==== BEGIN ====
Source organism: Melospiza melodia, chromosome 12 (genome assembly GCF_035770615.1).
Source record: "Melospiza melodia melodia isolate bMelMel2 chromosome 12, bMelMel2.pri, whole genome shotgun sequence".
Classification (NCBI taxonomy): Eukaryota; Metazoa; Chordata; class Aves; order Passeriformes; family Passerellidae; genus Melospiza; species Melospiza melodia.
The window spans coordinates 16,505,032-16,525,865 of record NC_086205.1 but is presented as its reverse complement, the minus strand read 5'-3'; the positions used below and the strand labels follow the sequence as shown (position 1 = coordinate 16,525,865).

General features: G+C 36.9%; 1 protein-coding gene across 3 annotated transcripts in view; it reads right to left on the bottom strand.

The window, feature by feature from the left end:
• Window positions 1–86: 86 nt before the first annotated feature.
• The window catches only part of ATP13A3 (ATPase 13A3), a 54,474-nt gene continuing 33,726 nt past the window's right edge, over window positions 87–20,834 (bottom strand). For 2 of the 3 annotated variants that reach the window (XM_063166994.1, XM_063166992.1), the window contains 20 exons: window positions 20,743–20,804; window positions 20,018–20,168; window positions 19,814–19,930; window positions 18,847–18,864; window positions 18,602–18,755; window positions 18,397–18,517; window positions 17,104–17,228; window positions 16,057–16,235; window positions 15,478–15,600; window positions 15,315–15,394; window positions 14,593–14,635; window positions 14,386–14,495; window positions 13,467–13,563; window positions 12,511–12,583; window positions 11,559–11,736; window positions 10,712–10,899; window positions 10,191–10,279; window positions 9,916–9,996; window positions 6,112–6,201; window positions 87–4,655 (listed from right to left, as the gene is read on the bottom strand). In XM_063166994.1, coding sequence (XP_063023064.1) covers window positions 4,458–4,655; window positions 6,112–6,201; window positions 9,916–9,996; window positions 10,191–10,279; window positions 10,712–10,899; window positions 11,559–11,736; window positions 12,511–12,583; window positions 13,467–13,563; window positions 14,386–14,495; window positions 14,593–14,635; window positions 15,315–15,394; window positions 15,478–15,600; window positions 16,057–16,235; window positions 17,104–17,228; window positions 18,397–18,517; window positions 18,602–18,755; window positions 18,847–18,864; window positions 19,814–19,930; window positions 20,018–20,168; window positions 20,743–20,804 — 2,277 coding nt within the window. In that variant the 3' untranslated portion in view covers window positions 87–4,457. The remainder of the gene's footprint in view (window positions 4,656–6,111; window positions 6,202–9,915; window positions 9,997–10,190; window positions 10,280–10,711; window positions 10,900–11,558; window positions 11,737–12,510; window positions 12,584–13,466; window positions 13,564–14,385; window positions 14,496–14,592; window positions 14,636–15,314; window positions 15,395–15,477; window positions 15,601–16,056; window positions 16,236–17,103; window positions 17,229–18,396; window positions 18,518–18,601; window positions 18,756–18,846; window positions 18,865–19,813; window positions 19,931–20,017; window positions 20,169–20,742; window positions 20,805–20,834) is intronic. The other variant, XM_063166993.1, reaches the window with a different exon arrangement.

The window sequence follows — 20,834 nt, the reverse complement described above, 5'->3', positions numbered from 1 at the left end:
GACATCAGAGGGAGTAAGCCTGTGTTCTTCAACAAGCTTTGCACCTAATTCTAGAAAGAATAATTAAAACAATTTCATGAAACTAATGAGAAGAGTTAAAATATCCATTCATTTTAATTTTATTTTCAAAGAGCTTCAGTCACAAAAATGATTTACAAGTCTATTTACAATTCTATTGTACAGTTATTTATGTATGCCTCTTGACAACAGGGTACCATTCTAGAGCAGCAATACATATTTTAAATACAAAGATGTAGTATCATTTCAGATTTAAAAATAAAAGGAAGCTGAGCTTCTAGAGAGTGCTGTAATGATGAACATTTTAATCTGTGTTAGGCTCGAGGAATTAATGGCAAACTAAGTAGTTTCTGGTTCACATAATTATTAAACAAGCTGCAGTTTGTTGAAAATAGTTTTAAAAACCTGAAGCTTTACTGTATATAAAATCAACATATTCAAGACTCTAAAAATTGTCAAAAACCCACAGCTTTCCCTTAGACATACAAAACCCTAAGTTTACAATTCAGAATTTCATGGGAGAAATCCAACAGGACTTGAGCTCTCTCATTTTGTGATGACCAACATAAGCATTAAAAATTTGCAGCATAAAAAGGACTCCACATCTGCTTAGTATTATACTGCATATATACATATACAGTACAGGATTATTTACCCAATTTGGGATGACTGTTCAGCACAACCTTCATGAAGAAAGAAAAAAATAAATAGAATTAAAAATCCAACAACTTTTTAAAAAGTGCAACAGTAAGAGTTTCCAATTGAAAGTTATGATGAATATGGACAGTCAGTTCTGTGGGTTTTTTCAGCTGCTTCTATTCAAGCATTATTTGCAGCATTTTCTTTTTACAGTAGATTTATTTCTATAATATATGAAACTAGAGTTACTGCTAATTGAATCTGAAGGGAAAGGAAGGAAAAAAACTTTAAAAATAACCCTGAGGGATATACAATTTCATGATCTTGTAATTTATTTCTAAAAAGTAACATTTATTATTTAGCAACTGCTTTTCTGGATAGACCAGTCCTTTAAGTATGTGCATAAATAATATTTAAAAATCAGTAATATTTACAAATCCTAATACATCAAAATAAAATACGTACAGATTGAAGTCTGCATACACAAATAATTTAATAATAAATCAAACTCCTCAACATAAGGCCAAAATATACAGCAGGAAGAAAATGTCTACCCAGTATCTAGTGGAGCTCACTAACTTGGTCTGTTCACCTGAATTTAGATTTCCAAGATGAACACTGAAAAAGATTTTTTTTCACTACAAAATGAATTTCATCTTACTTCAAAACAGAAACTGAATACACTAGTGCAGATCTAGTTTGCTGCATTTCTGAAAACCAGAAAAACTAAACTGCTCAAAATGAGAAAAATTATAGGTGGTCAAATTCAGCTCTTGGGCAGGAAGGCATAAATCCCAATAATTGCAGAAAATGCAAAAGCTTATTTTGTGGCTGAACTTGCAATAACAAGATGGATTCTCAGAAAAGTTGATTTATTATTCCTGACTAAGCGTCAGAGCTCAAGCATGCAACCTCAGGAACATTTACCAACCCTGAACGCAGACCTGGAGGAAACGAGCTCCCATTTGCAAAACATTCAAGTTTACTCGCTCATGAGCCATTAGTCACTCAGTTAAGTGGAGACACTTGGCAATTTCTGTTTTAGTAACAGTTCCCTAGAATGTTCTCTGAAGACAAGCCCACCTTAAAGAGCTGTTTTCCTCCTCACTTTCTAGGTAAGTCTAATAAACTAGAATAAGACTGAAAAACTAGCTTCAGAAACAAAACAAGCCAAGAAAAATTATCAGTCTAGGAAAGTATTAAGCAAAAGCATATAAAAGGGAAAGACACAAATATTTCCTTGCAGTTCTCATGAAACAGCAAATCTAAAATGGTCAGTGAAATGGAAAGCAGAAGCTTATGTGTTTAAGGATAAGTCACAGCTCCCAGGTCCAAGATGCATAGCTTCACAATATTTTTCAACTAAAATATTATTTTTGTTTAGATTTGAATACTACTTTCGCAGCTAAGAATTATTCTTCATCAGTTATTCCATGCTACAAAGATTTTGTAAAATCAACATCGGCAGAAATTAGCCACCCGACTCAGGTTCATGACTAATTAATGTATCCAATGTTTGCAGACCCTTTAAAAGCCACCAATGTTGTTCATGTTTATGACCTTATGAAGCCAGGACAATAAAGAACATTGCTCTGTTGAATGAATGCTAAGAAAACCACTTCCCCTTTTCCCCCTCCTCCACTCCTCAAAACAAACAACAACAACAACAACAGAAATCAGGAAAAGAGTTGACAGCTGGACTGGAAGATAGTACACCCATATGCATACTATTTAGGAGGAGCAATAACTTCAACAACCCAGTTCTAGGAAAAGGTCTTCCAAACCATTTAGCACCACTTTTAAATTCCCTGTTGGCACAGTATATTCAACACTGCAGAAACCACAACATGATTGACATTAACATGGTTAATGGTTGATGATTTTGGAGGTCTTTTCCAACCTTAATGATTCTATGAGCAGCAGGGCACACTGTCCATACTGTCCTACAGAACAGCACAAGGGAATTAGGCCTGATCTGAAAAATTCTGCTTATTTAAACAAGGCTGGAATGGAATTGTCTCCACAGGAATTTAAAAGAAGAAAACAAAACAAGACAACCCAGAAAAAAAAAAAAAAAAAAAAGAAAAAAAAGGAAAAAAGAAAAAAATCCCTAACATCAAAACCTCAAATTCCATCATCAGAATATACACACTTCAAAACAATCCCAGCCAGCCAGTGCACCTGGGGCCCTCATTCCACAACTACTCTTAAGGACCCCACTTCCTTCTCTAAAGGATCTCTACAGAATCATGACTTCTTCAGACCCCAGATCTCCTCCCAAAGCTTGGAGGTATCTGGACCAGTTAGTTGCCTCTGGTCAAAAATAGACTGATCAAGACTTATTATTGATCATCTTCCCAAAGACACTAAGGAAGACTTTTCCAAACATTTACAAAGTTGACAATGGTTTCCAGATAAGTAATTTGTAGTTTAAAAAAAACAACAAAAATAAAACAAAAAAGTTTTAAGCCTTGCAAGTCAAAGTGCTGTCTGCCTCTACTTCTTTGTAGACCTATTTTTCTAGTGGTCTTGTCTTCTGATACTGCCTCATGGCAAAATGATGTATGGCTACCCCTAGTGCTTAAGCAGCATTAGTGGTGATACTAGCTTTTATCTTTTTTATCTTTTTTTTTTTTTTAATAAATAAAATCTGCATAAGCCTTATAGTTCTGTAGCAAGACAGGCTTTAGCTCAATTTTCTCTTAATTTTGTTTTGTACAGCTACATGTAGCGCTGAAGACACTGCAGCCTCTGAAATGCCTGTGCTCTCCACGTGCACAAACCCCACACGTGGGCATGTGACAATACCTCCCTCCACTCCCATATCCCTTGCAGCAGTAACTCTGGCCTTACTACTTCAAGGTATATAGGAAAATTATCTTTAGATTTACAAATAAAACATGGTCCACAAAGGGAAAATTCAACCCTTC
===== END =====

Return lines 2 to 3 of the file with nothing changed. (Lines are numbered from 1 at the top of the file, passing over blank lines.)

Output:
Source record: "Melospiza melodia melodia isolate bMelMel2 chromosome 12, bMelMel2.pri, whole genome shotgun sequence".
Classification (NCBI taxonomy): Eukaryota; Metazoa; Chordata; class Aves; order Passeriformes; family Passerellidae; genus Melospiza; species Melospiza melodia.